Although the center of Kaufman Mall was flooded, with water reaching the 3-foot level the afternoon of Sept. 18 due to heavy rain and backup from stormwater drainage systems, the campus experienced a lower than expected storm surge, Tola reported.
Power went out on campus earlier that day, and was restored in phases over the next few days. Generators were used to power Webb Center, the Ted Constant Convocation Center, the Office of Public Safety and residence halls with cafeterias. Because power had not been restored to Powhatan Apartments on Sunday, Sept. 21, the day students returned to campus, those who could not find rooms with others spent the night in the Health and Physical Education Building.
Tola and his crew learned a few lessons from the hurricane that should come in handy for the next one. He said the university needs to buy more portable generators, a large fuel tank and more chipping equipment for downed trees. Generators are not cheap to rent, and we found out that its hard to get fuel delivered during periods of high water, he noted. Back to top
CLTs faculty development series continues
The Center for Learning Technologies announces the following workshops in its faculty development series. For more information or to register call 683-3172.
Several other employees also were recognized for achievement in the divisions new Telephone Protocol Branding Contest.
The Gazelle Award was instituted in 1996 to recognize an employee in the division, nominated by his or her peers, who demonstrates, among other things, consistent exceptional performance of duties. Newberry was cited for her outstanding customer service and commitment to Old Dominion.
As noted in the nomination form, she demonstrates her commitment to ODU by consistently providing exceptional customer service, not only to her co-workers, but members of the university community, applicants and the general public. She is a conscientious and dedicated employee who projects a friendly, positive image.
Newberry came to Old Dominion in 1975, left in 1990 and returned in 1995.
The Department of Human Resources won the Telephone Protocol Branding Contest for its logo of a telephone noting the headings of each protocol. Tom Loizides of the Department of Computing and Communication Services won for his slogan, Make the Connection.
Earlier this year, the Office of Administration and Finance appointed a committee to establish proper telephone etiquette and protocol for everyone in the division.
The Survivor Clothesline Project will be on display during the vigil. It is an exhibit of T-shirts with graphic messages and illustrations that have been designed by women survivors of violence or by others in memory of someone who has been killed.
The weeks events conclude Oct. 24 with an ODU Speech Chorus performance, Im Still Standing: From Tragedy to Triumph, celebrating the strengths and courage of sexual assault survivors through writings about the recovery process. For more information call the Womens Center at 683-4109.
Kothari, a native of India living in Norfolk, is one of only 26 students worldwide in document communication studies who received the prize.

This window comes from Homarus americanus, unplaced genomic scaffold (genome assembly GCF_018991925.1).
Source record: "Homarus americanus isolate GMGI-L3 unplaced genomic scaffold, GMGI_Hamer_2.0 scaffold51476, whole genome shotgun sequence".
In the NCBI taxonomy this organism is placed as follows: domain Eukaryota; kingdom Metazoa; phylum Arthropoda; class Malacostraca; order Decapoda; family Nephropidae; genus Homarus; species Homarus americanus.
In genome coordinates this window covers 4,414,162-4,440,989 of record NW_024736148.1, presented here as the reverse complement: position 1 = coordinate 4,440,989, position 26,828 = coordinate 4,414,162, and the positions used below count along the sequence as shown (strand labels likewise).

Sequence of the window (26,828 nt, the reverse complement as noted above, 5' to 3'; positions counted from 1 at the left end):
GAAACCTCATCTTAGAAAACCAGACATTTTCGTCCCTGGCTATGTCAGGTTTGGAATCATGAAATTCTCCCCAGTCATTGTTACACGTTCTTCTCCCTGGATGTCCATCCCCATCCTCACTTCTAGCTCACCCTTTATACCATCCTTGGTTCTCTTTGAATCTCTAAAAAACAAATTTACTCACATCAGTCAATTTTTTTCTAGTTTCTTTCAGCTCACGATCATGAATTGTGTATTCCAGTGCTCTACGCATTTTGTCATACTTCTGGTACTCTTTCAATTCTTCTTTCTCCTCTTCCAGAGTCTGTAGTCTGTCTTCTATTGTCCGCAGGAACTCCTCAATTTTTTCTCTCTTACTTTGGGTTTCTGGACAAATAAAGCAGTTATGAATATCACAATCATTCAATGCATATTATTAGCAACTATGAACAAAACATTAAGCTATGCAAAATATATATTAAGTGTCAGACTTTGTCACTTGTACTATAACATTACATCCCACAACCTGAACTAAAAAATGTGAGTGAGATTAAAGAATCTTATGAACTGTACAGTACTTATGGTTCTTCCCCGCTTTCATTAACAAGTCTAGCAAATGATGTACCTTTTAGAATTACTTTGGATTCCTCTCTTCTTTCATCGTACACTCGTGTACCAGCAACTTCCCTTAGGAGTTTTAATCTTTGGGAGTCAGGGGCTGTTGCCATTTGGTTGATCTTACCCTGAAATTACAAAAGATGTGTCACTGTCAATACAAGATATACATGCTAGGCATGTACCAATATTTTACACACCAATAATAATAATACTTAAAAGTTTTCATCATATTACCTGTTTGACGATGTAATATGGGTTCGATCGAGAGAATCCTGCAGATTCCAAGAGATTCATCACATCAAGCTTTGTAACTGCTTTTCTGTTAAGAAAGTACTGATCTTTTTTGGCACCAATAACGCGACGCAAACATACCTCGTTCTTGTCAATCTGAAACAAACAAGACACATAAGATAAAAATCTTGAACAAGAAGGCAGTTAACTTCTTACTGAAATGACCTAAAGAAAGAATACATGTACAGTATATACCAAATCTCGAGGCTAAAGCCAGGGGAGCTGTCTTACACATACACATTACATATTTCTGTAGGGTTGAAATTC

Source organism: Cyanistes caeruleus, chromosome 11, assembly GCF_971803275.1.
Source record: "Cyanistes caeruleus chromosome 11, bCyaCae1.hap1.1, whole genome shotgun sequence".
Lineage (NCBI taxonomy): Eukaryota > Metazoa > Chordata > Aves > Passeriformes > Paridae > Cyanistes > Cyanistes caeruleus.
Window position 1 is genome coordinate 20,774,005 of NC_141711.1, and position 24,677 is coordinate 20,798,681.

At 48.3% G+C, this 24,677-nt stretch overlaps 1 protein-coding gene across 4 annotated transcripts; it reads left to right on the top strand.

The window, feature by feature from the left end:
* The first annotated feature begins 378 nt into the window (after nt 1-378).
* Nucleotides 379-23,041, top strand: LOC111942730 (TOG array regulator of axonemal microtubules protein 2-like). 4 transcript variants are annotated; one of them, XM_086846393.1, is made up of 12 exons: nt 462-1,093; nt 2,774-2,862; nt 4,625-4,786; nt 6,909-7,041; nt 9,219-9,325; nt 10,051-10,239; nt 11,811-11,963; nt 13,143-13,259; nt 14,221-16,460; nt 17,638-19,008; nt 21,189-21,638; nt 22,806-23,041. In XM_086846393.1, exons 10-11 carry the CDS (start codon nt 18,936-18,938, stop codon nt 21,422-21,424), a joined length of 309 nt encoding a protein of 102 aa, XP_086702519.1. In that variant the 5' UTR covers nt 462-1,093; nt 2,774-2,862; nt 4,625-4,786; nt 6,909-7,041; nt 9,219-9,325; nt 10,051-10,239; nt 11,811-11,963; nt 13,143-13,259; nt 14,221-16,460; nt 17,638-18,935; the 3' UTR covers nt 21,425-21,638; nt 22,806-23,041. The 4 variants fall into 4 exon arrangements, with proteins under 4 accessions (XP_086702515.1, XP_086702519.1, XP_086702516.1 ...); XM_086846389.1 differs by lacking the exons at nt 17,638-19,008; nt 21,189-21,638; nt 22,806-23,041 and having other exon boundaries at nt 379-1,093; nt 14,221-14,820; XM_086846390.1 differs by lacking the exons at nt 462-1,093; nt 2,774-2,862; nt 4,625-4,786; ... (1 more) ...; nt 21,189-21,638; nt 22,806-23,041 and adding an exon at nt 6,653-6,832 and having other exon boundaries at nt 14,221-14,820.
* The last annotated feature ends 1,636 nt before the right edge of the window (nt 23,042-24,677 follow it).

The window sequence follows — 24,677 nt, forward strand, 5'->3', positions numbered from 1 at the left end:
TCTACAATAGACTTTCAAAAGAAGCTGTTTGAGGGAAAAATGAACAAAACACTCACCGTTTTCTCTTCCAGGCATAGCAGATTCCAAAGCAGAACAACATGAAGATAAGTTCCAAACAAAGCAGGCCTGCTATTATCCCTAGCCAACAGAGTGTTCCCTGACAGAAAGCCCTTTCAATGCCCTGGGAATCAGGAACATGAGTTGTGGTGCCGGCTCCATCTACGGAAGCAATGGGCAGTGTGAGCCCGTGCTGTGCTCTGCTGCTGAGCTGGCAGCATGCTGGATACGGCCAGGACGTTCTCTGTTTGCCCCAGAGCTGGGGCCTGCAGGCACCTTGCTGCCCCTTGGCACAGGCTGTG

EDSF is a nonprofit organization dedicated to the document communications industry.
The EDSF scholarship awards program was established to recognize and support the education and success of document communication companies. The competitive scholarships are available to four-year and advanced students, two-year technical college students and two-year community college students.
True Facts of The Game Set Straight in New Book
I liked it very much. There arent that many white authors that try to talk about issues like race. (Tim Seibles, associate professor of English, on the new book Outside Shooter by his colleague Phil Raisor)
True Facts of The Game Set Straight in New Book
I cant believe that they sign up for these courses, but from what these students tell me, its their getaway. Not only is it their getaway, but its their connection back home. (Patricia Strait, visiting assistant professor of business administration)
Education Anytime, Anywhere: Troops Overseas Still Attend Class After Days Work
We have taken the lead with an innovative plan to increase our enrollment by 10,000 students, making high-quality education accessible to more students in every region of the commonwealth. Backed by the most advanced technology and teaching methods, the plan allows the university to expand while continuing to offer excellent education to its undergraduates. (Op-ed piece by Roseann Runte, president)
Will There Be Space for Your Child?
I think your heart comes through when you do your best work, and Foreman Field is a reflection of my past. I have a real affinity for Foreman Field. (Louis Jones, class of 74, who provided the title-page illustration for John Grishams latest novel, Bleachers)
Grishams Latest Novel Has ODU Touch
Colonial Williamsburg needs to reinvent itself and find to attract new people beyond the highly educated history buffs who make up much of its audience. (Ed Gomez, assistant professor of recreation and tourism studies)
Town that Lives in Colonial Past Coping with Modern-day Downturn
Im always in a window seat and Im always smiling. Plane rides are magic. (Robert Ash, interim vice president for research)
Return to Kitty Hawk: Aviation Experts Work to Recreate Wright Brothers First Flight
I get upset when I see them coming out all the time with new editions. The publishers are always after the authors to do a new edition every two or three years. (Ron Johnson, University Professor of oceanography)
Book Prices Add to College Costs
You have to wake up earlier, and thats not something Im good at. (David Warren, freshman from Virginia Beach, on spending his first semester in an area hotel)
Dorm Living, with Room Service
Adults live on the reef. Juveniles live in a shallow bay. So there is a possibility that this disease hasnt made it out to the population. (Mark Butler, professor of biological sciences)
Virus Afflicting Young Lobsters in the Keys